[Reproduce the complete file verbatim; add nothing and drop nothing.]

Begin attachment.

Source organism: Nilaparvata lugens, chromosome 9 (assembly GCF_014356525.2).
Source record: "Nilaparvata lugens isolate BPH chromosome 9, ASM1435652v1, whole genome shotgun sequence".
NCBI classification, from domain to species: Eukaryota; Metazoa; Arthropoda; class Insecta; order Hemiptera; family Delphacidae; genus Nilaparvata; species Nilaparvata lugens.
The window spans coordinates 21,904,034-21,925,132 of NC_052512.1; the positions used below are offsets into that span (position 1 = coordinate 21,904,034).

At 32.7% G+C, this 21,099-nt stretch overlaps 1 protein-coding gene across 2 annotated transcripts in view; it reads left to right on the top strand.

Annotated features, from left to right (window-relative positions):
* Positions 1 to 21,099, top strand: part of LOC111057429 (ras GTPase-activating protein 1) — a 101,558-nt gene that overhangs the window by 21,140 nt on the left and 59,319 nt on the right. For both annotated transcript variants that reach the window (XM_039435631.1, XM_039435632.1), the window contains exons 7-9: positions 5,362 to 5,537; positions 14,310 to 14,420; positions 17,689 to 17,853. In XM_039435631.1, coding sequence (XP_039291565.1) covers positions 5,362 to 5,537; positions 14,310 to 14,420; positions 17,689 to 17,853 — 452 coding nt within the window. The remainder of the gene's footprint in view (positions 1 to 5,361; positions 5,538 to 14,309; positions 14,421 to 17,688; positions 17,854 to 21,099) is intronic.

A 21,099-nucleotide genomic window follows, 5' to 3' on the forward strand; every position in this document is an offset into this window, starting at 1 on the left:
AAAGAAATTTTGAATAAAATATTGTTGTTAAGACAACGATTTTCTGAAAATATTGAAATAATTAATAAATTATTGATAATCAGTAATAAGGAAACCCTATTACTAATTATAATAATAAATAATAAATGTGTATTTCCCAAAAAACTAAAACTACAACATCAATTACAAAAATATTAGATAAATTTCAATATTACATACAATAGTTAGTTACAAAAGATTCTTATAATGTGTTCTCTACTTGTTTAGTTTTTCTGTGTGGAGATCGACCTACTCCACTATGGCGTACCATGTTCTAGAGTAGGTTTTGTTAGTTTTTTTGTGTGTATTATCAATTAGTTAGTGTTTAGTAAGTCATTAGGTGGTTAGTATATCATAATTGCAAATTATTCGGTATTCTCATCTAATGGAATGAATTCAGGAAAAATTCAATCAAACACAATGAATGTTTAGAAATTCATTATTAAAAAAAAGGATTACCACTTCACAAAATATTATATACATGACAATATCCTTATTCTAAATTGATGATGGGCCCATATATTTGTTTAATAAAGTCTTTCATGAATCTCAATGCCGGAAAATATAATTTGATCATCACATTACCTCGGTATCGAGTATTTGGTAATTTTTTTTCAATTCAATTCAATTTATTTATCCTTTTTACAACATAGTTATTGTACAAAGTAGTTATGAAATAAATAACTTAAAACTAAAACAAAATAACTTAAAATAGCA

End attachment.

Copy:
Source organism: Nilaparvata lugens, chromosome 9 (assembly GCF_014356525.2).
Source record: "Nilaparvata lugens isolate BPH chromosome 9, ASM1435652v1, whole genome shotgun sequence".
NCBI classification, from domain to species: Eukaryota; Metazoa; Arthropoda; class Insecta; order Hemiptera; family Delphacidae; genus Nilaparvata; species Nilaparvata lugens.
The window spans coordinates 21,904,034-21,925,132 of NC_052512.1; the positions used below are offsets into that span (position 1 = coordinate 21,904,034).

At 32.7% G+C, this 21,099-nt stretch overlaps 1 protein-coding gene across 2 annotated transcripts in view; it reads left to right on the top strand.

Annotated features, from left to right (window-relative positions):
* Positions 1 to 21,099, top strand: part of LOC111057429 (ras GTPase-activating protein 1) — a 101,558-nt gene that overhangs the window by 21,140 nt on the left and 59,319 nt on the right. For both annotated transcript variants that reach the window (XM_039435631.1, XM_039435632.1), the window contains exons 7-9: positions 5,362 to 5,537; positions 14,310 to 14,420; positions 17,689 to 17,853. In XM_039435631.1, coding sequence (XP_039291565.1) covers positions 5,362 to 5,537; positions 14,310 to 14,420; positions 17,689 to 17,853 — 452 coding nt within the window. The remainder of the gene's footprint in view (positions 1 to 5,361; positions 5,538 to 14,309; positions 14,421 to 17,688; positions 17,854 to 21,099) is intronic.

A 21,099-nucleotide genomic window follows, 5' to 3' on the forward strand; every position in this document is an offset into this window, starting at 1 on the left:
AAAGAAATTTTGAATAAAATATTGTTGTTAAGACAACGATTTTCTGAAAATATTGAAATAATTAATAAATTATTGATAATCAGTAATAAGGAAACCCTATTACTAATTATAATAATAAATAATAAATGTGTATTTCCCAAAAAACTAAAACTACAACATCAATTACAAAAATATTAGATAAATTTCAATATTACATACAATAGTTAGTTACAAAAGATTCTTATAATGTGTTCTCTACTTGTTTAGTTTTTCTGTGTGGAGATCGACCTACTCCACTATGGCGTACCATGTTCTAGAGTAGGTTTTGTTAGTTTTTTTGTGTGTATTATCAATTAGTTAGTGTTTAGTAAGTCATTAGGTGGTTAGTATATCATAATTGCAAATTATTCGGTATTCTCATCTAATGGAATGAATTCAGGAAAAATTCAATCAAACACAATGAATGTTTAGAAATTCATTATTAAAAAAAAGGATTACCACTTCACAAAATATTATATACATGACAATATCCTTATTCTAAATTGATGATGGGCCCATATATTTGTTTAATAAAGTCTTTCATGAATCTCAATGCCGGAAAATATAATTTGATCATCACATTACCTCGGTATCGAGTATTTGGTAATTTTTTTTCAATTCAATTCAATTTATTTATCCTTTTTACAACATAGTTATTGTACAAAGTAGTTATGAAATAAATAACTTAAAACTAAAACAAAATAACTTAAAATAGCA